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- From: Tim Bray <email@example.com>
- To: "Jeffrey E. Sussna" <firstname.lastname@example.org>, "'XML-DEV'" <email@example.com>
- Date: Tue, 12 Jan 1999 12:24:23 -0800
At 11:38 AM 1/12/99 -0800, Jeffrey E. Sussna wrote:
>I can gain significant size reductions by representing things as attributes
>rather than sub-elements. Here is an example:
In general, I'd say it's a bad practice to warp your design out of
shape in order to save bytes; LZ compression does a better job anyhow.
><session id="25" type="Q" num="15"/>
Let's take a closer look, at "<id>25</id>" vs id='25'. In this case,
you're only saving 4 chars. Attributes carry 3 characters of overhead:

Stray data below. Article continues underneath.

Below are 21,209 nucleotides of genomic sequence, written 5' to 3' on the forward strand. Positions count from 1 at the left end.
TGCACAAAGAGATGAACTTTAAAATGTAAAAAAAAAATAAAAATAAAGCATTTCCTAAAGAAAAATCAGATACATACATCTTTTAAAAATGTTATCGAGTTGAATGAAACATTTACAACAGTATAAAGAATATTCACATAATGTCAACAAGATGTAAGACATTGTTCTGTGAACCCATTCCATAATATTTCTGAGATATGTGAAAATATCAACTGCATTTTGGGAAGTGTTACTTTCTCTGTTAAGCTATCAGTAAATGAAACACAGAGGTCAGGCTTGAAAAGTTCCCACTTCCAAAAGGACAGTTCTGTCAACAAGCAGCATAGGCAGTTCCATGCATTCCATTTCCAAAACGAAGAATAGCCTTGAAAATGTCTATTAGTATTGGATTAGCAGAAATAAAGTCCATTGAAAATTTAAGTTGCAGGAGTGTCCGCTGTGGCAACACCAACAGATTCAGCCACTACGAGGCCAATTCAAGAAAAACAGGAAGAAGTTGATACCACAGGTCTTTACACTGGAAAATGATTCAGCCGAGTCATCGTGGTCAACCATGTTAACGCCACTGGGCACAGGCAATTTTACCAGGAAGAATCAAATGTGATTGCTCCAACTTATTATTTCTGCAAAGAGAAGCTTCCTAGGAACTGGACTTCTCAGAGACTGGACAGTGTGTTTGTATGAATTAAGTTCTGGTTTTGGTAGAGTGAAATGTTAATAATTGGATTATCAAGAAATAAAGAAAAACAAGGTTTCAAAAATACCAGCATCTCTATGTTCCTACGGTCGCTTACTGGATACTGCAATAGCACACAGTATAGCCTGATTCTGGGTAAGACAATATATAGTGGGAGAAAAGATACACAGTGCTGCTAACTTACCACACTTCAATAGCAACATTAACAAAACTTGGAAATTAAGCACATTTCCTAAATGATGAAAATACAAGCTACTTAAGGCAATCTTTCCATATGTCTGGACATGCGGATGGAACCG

equals and two quotation marks, beyond the name. If the length of the
name is N, then elements carry N + 5 (end tag, <, >, </, >). So the
saving is N+2 chars, where N is the length of the name. Work it out.
>Here's the question: does anyone know of any gotchas in using attributes
>instead of elements? Parsing issues, etc.?
Yeah, they can't repeat, they can't have internal structure, they can't
contain external entities, they have no defined order. But perhaps
these aren't material in your application. -T.
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